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Re: PROV-ISSUE-385 (haProvenanceIn-complexity): The hasProvenbanceIn relation is over-complicated [prov-dm]

From: Graham Klyne <graham.klyne@zoo.ox.ac.uk>
Date: Tue, 29 May 2012 10:53:53 +0100
Message-ID: <4FC49CB1.6040305@zoo.ox.ac.uk>
To: public-prov-wg@w3.org
OK, I'm looking more closely at the examples.

In example 45, you introduce prov:service-uri as an attribute.  If the PROV-N is 
supposed to be a domain neutral way of representing provenance information, I'm 
not sure that it's appropriate to introduce structures that are specific to 
access mechanisms.  To me, it feels like a layer violation and scope creep in 
the purpose of PROV-N, as it starts to tie it to specific technology (PROV-AQ in 
this case).

Example 46: looks sensible to me.  I note that this makes perfect sense without 
using the type=prov:Bundle annotation.  I question whether we really need this 
type annotation.  (I think I commented on this in my review email to you.)

Example 47:  The only justification I see in in this use-case is that "Alice may 
have decided to use a different identifier for ex:report1".  The implication is 
that there may be some name-aliasing permitted.  If this is a desired feature of 
PROV-N, I think it should be treated separately as a first class feature, not 
snuck in an obscure feature of prov:hasProvenanceIn.

Actually, I suspect that's not really what you meant.  To make further progress 
on this, I have to make an assumption (based on the appeal to PROV-AQ).  In 
PROV-AQ, a provenance link may also indicate a different target-URI from the 
original request URI.  The use case for this is when the actual resource 
returned is a specialization of the resource requested; e.g.

    C: GET http://example.org/weather-in-london/today

    S: 200 OK
    S: Link: <http://example.org/LWP-20120529>;
             rel=prov:Provenance;
             anchor=<http://example.org/weather-in-london/20120529>

If this is indeed the kind of scenario you intend to support, then I thimnk the 
proper way to address this in example 47 would be:

Original (included for reference, and in case the document changed):

   bundle alice:bundle6
     entity(alice:report1)
     hasProvenanceIn(alice:report1, bob:bundle4, ex:report1)
     entity(ex:report2, [ prov:type="report", ex:version=2 ])
     wasGeneratedBy(ex:report2, -, 2012-05-25T11:00:01)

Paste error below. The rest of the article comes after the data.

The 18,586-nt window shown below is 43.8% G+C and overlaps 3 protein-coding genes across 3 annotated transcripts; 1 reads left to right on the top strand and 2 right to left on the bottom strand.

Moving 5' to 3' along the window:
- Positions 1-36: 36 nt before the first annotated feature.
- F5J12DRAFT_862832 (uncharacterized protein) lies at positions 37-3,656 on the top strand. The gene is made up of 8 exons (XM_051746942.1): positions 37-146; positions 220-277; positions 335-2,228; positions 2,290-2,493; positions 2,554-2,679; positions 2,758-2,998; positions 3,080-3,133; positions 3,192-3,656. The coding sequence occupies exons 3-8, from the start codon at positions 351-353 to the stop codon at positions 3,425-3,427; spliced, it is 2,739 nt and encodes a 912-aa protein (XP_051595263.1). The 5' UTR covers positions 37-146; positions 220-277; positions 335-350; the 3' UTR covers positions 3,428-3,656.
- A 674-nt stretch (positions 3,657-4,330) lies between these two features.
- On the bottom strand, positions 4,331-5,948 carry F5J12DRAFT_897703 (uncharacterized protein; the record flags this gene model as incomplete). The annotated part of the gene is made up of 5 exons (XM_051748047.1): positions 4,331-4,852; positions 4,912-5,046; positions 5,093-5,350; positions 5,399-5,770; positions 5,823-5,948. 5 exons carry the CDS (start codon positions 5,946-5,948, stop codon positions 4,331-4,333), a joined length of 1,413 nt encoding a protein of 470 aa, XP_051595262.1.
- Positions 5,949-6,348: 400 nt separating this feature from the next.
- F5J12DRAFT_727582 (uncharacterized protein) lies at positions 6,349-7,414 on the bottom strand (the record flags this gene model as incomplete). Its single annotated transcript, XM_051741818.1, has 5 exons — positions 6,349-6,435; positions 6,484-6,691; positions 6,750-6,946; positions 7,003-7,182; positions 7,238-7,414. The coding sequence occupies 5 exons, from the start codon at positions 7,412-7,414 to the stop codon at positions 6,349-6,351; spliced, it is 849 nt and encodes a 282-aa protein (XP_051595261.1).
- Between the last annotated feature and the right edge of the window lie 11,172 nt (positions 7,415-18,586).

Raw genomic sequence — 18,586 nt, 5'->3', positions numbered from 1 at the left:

wasDerivedFrom(ex:report2, alice:report1)
   endBundle

Proposed revision:

   bundle alice:bundle6
     entity(alice:report1)
     hasProvenanceIn(alice:report1, bob:bundle4, -)
     specializationOf(alice:report1, ex:report1)
     entity(ex:report2, [ prov:type="report", ex:version=2 ])
     wasGeneratedBy(ex:report2, -, 2012-05-25T11:00:01)
     wasDerivedFrom(ex:report2, alice:report1)
   endBundle

The thrust of what I'm saying here is that I think it's inappropriate for PROV-N 
to just mimic PROV-AQ - they operate at different levels - but (if using PROV-AQ 
as a motivating guide) to represent the scenarios that might be addressed using 
PROV-AQ capabilities.

This is what I meant when I posed the original question: "I would like to 
understand what real scenario justifies all the added  machinery that has been 
included with this relation."  Note the *real scenario* here.


Example 48:

I'm not sure what useful purpose is served by:

   hasProvenanceIn(tool:r2, obs:bundle7, ex:report2)

This says that provenance information about tool:r2 can be found in obs:bundle7 
under the name ex:report2.  But what *is* tool:r2 - all I can see is a comment 
that it's a new identifier.  I really can't figure what going on  here.  What I 
really need to know is what is the relationship between tool:r2 and ex:report2.

My best guess here is that you are using the aliasing to fake a kind of bundle 
import mechanism.  If that's what you are doing, and need, I think that should 
be addressed as a separate, comprehensible feature.  This all feels a bit like 
Jensen's device (http://en.wikipedia.org/wiki/Jensen%27s_Device) - very clever, 
but ultimately obscure and unusable for almost all practical purposes.

#g
--


On 28/05/2012 21:26, Luc Moreau wrote:
> Hi Graham,
>
> Like PROV-AQ, we need a target.
> Example 47 illustrates the need for it:
>
> hasProvenanceIn(alice:report1, bob:bundle4, ex:report1)
>
> In the current bundle, there is a description for alice:report1.
> More provenance can be found for it in bundle bob:bundle4, under the name
> ex:report1.
>
>
> The presence of attributes and id follow the pattern of other qualified relations.
>
> Luc
>
> On 28/05/12 20:01, Provenance Working Group Issue Tracker wrote:
>> PROV-ISSUE-385 (haProvenanceIn-complexity): The hasProvenbanceIn relation is
>> over-complicated [prov-dm]
>>
>> http://www.w3.org/2011/prov/track/issues/385
>>
>> Raised by: Graham Klyne
>> On product: prov-dm
>>
>> I'm raising this issue as a placeholder and for discussion. I didn't notice
>> the arrival of prov:hasProvenanceIn, but based on its appearance in
>> http://dvcs.w3.org/hg/prov/raw-file/default/model/releases/ED-prov-dm-20120525/prov-dm.html
>> (which AFAIK is not a currently active draft, but a proposal) is rather
>> over-complicated and a bit obscure.
>>
>> My sense is that, especially as this is motivated by PROV-AQ, there are just
>> too many identifiers floating around.
>>
>> Instead of:
>>
>> hasProvenanceIn(id, subject, bundle, target, attrs)
>>
>> Why not just:
>>
>> hasProvenanceIn(subject, bundle)
>>
>> Where subject is based on the URI of an entity, and bundle is based on the URI
>> of a provenance bundle with information about that entity.
>>
>> I would like to understand what real scenario justifies all the added
>> machinery that has been included with this relation.
>>
>>
>>
>>
>
Received on Tuesday, 29 May 2012 09:57:58 GMT

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